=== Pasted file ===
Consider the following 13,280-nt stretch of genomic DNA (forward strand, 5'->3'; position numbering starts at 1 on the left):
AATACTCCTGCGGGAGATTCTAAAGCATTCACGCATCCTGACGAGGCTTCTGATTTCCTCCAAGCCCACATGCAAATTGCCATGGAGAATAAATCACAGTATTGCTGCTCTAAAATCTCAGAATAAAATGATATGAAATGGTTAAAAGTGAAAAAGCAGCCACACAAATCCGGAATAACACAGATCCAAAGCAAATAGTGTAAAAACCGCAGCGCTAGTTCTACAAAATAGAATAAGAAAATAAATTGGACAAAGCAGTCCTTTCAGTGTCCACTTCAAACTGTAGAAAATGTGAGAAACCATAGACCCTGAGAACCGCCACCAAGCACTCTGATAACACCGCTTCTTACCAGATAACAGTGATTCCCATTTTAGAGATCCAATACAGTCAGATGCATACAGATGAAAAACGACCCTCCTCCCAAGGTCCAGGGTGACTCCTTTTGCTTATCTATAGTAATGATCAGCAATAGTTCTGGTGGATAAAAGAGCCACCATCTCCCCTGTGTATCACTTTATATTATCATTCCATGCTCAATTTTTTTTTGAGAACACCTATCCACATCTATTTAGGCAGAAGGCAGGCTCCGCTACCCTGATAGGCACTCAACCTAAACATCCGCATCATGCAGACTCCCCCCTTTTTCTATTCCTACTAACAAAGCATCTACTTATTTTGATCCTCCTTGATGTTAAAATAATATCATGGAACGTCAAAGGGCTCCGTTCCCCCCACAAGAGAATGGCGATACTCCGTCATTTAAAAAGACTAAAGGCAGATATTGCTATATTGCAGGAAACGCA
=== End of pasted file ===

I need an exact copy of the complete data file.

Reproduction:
Consider the following 13,280-nt stretch of genomic DNA (forward strand, 5'->3'; position numbering starts at 1 on the left):
AATACTCCTGCGGGAGATTCTAAAGCATTCACGCATCCTGACGAGGCTTCTGATTTCCTCCAAGCCCACATGCAAATTGCCATGGAGAATAAATCACAGTATTGCTGCTCTAAAATCTCAGAATAAAATGATATGAAATGGTTAAAAGTGAAAAAGCAGCCACACAAATCCGGAATAACACAGATCCAAAGCAAATAGTGTAAAAACCGCAGCGCTAGTTCTACAAAATAGAATAAGAAAATAAATTGGACAAAGCAGTCCTTTCAGTGTCCACTTCAAACTGTAGAAAATGTGAGAAACCATAGACCCTGAGAACCGCCACCAAGCACTCTGATAACACCGCTTCTTACCAGATAACAGTGATTCCCATTTTAGAGATCCAATACAGTCAGATGCATACAGATGAAAAACGACCCTCCTCCCAAGGTCCAGGGTGACTCCTTTTGCTTATCTATAGTAATGATCAGCAATAGTTCTGGTGGATAAAAGAGCCACCATCTCCCCTGTGTATCACTTTATATTATCATTCCATGCTCAATTTTTTTTTGAGAACACCTATCCACATCTATTTAGGCAGAAGGCAGGCTCCGCTACCCTGATAGGCACTCAACCTAAACATCCGCATCATGCAGACTCCCCCCTTTTTCTATTCCTACTAACAAAGCATCTACTTATTTTGATCCTCCTTGATGTTAAAATAATATCATGGAACGTCAAAGGGCTCCGTTCCCCCCACAAGAGAATGGCGATACTCCGTCATTTAAAAAGACTAAAGGCAGATATTGCTATATTGCAGGAAACGCA